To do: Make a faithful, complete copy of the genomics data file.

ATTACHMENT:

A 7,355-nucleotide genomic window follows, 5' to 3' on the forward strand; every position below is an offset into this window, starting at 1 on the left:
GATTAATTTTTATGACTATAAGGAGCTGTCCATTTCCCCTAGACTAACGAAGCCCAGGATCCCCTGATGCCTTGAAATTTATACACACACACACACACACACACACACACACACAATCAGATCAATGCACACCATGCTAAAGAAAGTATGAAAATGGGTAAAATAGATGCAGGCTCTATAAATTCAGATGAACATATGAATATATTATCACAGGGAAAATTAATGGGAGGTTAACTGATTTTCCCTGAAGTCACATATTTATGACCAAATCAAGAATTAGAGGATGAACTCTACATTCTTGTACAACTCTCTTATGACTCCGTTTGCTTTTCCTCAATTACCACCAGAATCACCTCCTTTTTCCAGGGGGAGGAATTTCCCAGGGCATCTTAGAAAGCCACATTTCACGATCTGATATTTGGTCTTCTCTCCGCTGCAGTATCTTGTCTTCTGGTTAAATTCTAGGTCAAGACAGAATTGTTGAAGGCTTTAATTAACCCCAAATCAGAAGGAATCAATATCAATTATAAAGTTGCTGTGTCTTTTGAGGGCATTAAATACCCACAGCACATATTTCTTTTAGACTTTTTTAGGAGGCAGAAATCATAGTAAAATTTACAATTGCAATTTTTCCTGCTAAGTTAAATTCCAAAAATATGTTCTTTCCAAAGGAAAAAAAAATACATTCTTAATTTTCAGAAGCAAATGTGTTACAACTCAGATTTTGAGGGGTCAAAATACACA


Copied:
A 7,355-nucleotide genomic window follows, 5' to 3' on the forward strand; every position below is an offset into this window, starting at 1 on the left:
GATTAATTTTTATGACTATAAGGAGCTGTCCATTTCCCCTAGACTAACGAAGCCCAGGATCCCCTGATGCCTTGAAATTTATACACACACACACACACACACACACACACACACAATCAGATCAATGCACACCATGCTAAAGAAAGTATGAAAATGGGTAAAATAGATGCAGGCTCTATAAATTCAGATGAACATATGAATATATTATCACAGGGAAAATTAATGGGAGGTTAACTGATTTTCCCTGAAGTCACATATTTATGACCAAATCAAGAATTAGAGGATGAACTCTACATTCTTGTACAACTCTCTTATGACTCCGTTTGCTTTTCCTCAATTACCACCAGAATCACCTCCTTTTTCCAGGGGGAGGAATTTCCCAGGGCATCTTAGAAAGCCACATTTCACGATCTGATATTTGGTCTTCTCTCCGCTGCAGTATCTTGTCTTCTGGTTAAATTCTAGGTCAAGACAGAATTGTTGAAGGCTTTAATTAACCCCAAATCAGAAGGAATCAATATCAATTATAAAGTTGCTGTGTCTTTTGAGGGCATTAAATACCCACAGCACATATTTCTTTTAGACTTTTTTAGGAGGCAGAAATCATAGTAAAATTTACAATTGCAATTTTTCCTGCTAAGTTAAATTCCAAAAATATGTTCTTTCCAAAGGAAAAAAAAATACATTCTTAATTTTCAGAAGCAAATGTGTTACAACTCAGATTTTGAGGGGTCAAAATACACA